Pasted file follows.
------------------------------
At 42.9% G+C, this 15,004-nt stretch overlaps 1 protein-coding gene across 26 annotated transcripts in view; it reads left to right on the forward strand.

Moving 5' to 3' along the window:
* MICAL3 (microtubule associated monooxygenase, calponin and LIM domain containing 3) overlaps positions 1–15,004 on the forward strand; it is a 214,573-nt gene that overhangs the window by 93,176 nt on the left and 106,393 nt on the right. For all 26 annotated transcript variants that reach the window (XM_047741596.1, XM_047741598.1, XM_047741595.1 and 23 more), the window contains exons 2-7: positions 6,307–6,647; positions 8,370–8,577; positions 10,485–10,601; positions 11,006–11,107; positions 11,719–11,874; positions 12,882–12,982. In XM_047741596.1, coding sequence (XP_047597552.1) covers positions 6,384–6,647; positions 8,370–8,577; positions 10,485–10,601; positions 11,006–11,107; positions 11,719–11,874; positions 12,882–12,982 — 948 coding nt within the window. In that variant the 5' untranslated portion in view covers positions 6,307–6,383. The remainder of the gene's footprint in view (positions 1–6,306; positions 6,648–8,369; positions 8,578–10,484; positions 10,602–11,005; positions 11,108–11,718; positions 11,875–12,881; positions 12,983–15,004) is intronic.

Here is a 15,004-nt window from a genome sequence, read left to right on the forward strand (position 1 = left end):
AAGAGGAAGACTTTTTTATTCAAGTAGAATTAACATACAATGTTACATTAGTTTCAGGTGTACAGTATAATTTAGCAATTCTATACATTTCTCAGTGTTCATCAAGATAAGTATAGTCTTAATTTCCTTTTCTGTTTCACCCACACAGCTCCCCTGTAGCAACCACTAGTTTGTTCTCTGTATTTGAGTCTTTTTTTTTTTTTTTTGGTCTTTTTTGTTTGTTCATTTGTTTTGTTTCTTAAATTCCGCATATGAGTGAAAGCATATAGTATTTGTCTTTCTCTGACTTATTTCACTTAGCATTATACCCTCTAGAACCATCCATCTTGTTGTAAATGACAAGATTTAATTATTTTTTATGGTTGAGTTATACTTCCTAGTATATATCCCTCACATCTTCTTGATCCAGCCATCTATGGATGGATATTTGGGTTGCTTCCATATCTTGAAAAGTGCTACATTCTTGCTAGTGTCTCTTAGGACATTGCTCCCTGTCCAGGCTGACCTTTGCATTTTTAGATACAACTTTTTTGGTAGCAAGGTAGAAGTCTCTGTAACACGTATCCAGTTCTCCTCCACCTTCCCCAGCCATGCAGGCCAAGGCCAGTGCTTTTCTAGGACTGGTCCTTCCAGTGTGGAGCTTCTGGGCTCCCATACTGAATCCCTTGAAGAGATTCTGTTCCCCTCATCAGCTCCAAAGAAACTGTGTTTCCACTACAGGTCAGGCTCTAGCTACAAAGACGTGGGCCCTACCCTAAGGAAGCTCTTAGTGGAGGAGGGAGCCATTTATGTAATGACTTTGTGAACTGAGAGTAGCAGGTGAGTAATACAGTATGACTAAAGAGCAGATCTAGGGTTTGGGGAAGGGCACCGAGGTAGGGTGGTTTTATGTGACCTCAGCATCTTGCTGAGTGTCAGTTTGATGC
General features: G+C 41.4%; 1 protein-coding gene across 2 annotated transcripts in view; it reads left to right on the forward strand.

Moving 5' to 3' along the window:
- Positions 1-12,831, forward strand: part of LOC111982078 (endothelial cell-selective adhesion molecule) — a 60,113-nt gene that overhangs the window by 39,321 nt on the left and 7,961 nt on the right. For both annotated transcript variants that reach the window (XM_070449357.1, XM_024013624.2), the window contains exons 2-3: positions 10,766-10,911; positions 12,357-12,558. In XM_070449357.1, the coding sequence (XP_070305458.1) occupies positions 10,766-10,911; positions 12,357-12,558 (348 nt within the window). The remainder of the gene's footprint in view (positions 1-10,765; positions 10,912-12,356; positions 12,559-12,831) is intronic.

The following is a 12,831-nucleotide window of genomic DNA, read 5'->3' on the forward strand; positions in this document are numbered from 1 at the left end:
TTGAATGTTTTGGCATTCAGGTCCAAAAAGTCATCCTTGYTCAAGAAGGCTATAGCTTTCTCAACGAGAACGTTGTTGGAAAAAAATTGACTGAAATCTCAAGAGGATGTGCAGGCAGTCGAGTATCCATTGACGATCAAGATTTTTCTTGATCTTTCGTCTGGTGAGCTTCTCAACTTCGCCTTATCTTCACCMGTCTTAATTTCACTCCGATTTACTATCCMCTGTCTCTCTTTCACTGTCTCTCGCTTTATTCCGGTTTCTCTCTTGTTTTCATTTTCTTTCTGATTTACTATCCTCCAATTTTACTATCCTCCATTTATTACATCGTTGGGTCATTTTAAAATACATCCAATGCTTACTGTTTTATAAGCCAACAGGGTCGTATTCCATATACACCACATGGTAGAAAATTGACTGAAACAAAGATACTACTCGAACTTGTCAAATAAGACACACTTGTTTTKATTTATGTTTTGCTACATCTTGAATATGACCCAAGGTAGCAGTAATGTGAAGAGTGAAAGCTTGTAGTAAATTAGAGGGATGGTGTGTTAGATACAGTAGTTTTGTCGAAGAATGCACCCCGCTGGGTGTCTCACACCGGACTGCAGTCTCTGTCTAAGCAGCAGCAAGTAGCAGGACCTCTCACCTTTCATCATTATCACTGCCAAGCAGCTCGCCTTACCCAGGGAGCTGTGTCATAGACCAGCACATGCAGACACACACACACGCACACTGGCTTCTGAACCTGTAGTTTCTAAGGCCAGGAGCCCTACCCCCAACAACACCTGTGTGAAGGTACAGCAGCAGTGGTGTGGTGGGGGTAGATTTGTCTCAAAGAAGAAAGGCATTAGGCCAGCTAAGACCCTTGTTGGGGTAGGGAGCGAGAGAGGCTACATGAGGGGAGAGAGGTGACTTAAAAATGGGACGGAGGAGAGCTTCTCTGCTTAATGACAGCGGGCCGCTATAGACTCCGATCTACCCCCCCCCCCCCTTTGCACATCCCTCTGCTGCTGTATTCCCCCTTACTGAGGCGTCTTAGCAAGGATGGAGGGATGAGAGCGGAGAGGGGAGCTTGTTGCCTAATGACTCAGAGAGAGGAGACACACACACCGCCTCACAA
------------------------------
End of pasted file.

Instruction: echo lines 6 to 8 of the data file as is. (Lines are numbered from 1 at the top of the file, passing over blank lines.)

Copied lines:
General features: G+C 41.4%; 1 protein-coding gene across 2 annotated transcripts in view; it reads left to right on the forward strand.

Moving 5' to 3' along the window:
- Positions 1-12,831, forward strand: part of LOC111982078 (endothelial cell-selective adhesion molecule) — a 60,113-nt gene that overhangs the window by 39,321 nt on the left and 7,961 nt on the right. For both annotated transcript variants that reach the window (XM_070449357.1, XM_024013624.2), the window contains exons 2-3: positions 10,766-10,911; positions 12,357-12,558. In XM_070449357.1, the coding sequence (XP_070305458.1) occupies positions 10,766-10,911; positions 12,357-12,558 (348 nt within the window). The remainder of the gene's footprint in view (positions 1-10,765; positions 10,912-12,356; positions 12,559-12,831) is intronic.